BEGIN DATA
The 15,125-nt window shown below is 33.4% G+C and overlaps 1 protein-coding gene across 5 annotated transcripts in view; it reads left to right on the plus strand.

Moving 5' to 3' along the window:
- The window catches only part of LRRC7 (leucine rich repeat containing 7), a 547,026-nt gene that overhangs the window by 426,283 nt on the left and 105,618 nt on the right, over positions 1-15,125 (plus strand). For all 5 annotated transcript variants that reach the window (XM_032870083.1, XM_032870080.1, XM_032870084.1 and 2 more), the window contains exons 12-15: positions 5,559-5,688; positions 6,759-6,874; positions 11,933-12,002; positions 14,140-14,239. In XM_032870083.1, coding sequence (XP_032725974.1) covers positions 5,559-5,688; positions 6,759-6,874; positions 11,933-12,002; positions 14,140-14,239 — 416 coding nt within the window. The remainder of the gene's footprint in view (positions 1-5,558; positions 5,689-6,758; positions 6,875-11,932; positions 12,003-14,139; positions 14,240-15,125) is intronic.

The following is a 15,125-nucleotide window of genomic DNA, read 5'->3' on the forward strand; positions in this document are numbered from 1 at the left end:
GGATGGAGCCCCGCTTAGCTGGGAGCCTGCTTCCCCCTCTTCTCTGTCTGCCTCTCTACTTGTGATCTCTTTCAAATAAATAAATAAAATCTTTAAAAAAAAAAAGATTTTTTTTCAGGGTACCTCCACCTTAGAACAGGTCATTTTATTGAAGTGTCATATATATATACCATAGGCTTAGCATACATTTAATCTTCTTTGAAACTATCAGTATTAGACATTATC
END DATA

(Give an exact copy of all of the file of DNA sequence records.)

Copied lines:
The 15,125-nt window shown below is 33.4% G+C and overlaps 1 protein-coding gene across 5 annotated transcripts in view; it reads left to right on the plus strand.

Moving 5' to 3' along the window:
- The window catches only part of LRRC7 (leucine rich repeat containing 7), a 547,026-nt gene that overhangs the window by 426,283 nt on the left and 105,618 nt on the right, over positions 1-15,125 (plus strand). For all 5 annotated transcript variants that reach the window (XM_032870083.1, XM_032870080.1, XM_032870084.1 and 2 more), the window contains exons 12-15: positions 5,559-5,688; positions 6,759-6,874; positions 11,933-12,002; positions 14,140-14,239. In XM_032870083.1, coding sequence (XP_032725974.1) covers positions 5,559-5,688; positions 6,759-6,874; positions 11,933-12,002; positions 14,140-14,239 — 416 coding nt within the window. The remainder of the gene's footprint in view (positions 1-5,558; positions 5,689-6,758; positions 6,875-11,932; positions 12,003-14,139; positions 14,240-15,125) is intronic.

The following is a 15,125-nucleotide window of genomic DNA, read 5'->3' on the forward strand; positions in this document are numbered from 1 at the left end:
GGATGGAGCCCCGCTTAGCTGGGAGCCTGCTTCCCCCTCTTCTCTGTCTGCCTCTCTACTTGTGATCTCTTTCAAATAAATAAATAAAATCTTTAAAAAAAAAAAGATTTTTTTTCAGGGTACCTCCACCTTAGAACAGGTCATTTTATTGAAGTGTCATATATATATACCATAGGCTTAGCATACATTTAATCTTCTTTGAAACTATCAGTATTAGACATTATC